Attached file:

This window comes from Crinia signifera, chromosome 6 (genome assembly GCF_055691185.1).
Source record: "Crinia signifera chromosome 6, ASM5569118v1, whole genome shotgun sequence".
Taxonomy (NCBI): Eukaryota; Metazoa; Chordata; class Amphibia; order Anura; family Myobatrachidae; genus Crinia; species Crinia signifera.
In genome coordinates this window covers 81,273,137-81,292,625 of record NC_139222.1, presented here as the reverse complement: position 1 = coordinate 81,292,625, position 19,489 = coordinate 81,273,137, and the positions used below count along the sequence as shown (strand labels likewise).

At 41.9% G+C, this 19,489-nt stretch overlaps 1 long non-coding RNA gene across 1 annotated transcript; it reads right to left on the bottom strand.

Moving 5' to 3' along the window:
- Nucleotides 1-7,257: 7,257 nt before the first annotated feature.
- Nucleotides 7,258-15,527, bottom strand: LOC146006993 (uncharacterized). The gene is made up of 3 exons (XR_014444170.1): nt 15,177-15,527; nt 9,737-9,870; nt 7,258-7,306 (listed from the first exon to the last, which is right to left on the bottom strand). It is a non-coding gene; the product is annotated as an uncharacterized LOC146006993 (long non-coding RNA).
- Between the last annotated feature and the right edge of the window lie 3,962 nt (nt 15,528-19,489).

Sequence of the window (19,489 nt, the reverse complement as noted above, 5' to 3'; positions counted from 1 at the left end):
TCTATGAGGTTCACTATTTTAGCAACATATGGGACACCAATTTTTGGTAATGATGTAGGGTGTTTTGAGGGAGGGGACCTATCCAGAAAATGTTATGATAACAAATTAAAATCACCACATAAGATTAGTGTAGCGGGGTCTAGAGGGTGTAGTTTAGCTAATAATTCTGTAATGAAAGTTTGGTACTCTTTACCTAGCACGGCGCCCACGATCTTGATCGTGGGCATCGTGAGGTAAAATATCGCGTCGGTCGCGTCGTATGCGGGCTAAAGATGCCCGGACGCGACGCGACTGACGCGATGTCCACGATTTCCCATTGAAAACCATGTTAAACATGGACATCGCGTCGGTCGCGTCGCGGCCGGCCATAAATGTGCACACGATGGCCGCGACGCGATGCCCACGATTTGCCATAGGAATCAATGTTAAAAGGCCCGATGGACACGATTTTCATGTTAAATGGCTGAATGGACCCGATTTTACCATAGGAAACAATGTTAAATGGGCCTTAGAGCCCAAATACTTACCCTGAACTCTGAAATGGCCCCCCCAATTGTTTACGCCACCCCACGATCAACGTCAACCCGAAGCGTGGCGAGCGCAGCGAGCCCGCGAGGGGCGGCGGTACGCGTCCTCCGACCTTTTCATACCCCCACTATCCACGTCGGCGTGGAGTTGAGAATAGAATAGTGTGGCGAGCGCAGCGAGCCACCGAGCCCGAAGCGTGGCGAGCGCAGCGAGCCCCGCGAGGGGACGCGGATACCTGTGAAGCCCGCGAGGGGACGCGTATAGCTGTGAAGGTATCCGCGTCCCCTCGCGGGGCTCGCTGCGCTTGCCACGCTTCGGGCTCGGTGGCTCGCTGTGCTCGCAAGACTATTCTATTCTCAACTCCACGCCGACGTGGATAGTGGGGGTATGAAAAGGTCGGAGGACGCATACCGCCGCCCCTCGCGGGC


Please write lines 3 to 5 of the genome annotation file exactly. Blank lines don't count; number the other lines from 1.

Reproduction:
Taxonomy (NCBI): Eukaryota; Metazoa; Chordata; class Amphibia; order Anura; family Myobatrachidae; genus Crinia; species Crinia signifera.
In genome coordinates this window covers 81,273,137-81,292,625 of record NC_139222.1, presented here as the reverse complement: position 1 = coordinate 81,292,625, position 19,489 = coordinate 81,273,137, and the positions used below count along the sequence as shown (strand labels likewise).

At 41.9% G+C, this 19,489-nt stretch overlaps 1 long non-coding RNA gene across 1 annotated transcript; it reads right to left on the bottom strand.